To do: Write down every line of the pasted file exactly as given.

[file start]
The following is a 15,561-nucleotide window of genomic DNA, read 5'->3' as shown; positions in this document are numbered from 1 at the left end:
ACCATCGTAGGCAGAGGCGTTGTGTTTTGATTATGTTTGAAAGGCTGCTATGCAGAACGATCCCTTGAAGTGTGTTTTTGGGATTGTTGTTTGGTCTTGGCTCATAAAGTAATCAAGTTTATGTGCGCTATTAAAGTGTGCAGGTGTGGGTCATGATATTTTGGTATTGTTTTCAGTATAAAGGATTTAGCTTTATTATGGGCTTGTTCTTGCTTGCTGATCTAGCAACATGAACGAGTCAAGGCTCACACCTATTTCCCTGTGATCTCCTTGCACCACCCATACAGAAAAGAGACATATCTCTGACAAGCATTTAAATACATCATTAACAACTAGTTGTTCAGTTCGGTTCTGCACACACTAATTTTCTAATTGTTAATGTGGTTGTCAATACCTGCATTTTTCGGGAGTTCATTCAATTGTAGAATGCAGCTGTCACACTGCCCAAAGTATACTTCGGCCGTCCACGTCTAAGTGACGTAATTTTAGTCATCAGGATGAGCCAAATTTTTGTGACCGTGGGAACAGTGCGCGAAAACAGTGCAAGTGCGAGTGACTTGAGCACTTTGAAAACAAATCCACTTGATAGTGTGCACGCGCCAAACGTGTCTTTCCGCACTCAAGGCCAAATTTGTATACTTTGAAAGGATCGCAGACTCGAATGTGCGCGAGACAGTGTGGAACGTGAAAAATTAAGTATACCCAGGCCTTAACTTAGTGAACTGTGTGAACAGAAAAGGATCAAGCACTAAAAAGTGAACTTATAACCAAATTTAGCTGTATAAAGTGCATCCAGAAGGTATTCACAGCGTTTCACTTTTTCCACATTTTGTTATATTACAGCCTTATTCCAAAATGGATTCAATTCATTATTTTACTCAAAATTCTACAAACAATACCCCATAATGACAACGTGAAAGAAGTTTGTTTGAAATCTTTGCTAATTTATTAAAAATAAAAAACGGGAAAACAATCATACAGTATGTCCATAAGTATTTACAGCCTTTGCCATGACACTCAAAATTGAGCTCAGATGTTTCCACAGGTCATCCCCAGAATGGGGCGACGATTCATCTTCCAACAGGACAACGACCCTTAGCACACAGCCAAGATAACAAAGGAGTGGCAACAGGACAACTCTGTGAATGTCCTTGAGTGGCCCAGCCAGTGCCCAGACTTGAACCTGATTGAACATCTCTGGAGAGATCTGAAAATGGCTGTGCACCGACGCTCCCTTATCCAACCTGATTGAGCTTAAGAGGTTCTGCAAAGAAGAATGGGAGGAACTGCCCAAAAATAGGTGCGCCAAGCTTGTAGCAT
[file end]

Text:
The following is a 15,561-nucleotide window of genomic DNA, read 5'->3' as shown; positions in this document are numbered from 1 at the left end:
ACCATCGTAGGCAGAGGCGTTGTGTTTTGATTATGTTTGAAAGGCTGCTATGCAGAACGATCCCTTGAAGTGTGTTTTTGGGATTGTTGTTTGGTCTTGGCTCATAAAGTAATCAAGTTTATGTGCGCTATTAAAGTGTGCAGGTGTGGGTCATGATATTTTGGTATTGTTTTCAGTATAAAGGATTTAGCTTTATTATGGGCTTGTTCTTGCTTGCTGATCTAGCAACATGAACGAGTCAAGGCTCACACCTATTTCCCTGTGATCTCCTTGCACCACCCATACAGAAAAGAGACATATCTCTGACAAGCATTTAAATACATCATTAACAACTAGTTGTTCAGTTCGGTTCTGCACACACTAATTTTCTAATTGTTAATGTGGTTGTCAATACCTGCATTTTTCGGGAGTTCATTCAATTGTAGAATGCAGCTGTCACACTGCCCAAAGTATACTTCGGCCGTCCACGTCTAAGTGACGTAATTTTAGTCATCAGGATGAGCCAAATTTTTGTGACCGTGGGAACAGTGCGCGAAAACAGTGCAAGTGCGAGTGACTTGAGCACTTTGAAAACAAATCCACTTGATAGTGTGCACGCGCCAAACGTGTCTTTCCGCACTCAAGGCCAAATTTGTATACTTTGAAAGGATCGCAGACTCGAATGTGCGCGAGACAGTGTGGAACGTGAAAAATTAAGTATACCCAGGCCTTAACTTAGTGAACTGTGTGAACAGAAAAGGATCAAGCACTAAAAAGTGAACTTATAACCAAATTTAGCTGTATAAAGTGCATCCAGAAGGTATTCACAGCGTTTCACTTTTTCCACATTTTGTTATATTACAGCCTTATTCCAAAATGGATTCAATTCATTATTTTACTCAAAATTCTACAAACAATACCCCATAATGACAACGTGAAAGAAGTTTGTTTGAAATCTTTGCTAATTTATTAAAAATAAAAAACGGGAAAACAATCATACAGTATGTCCATAAGTATTTACAGCCTTTGCCATGACACTCAAAATTGAGCTCAGATGTTTCCACAGGTCATCCCCAGAATGGGGCGACGATTCATCTTCCAACAGGACAACGACCCTTAGCACACAGCCAAGATAACAAAGGAGTGGCAACAGGACAACTCTGTGAATGTCCTTGAGTGGCCCAGCCAGTGCCCAGACTTGAACCTGATTGAACATCTCTGGAGAGATCTGAAAATGGCTGTGCACCGACGCTCCCTTATCCAACCTGATTGAGCTTAAGAGGTTCTGCAAAGAAGAATGGGAGGAACTGCCCAAAAATAGGTGCGCCAAGCTTGTAGCAT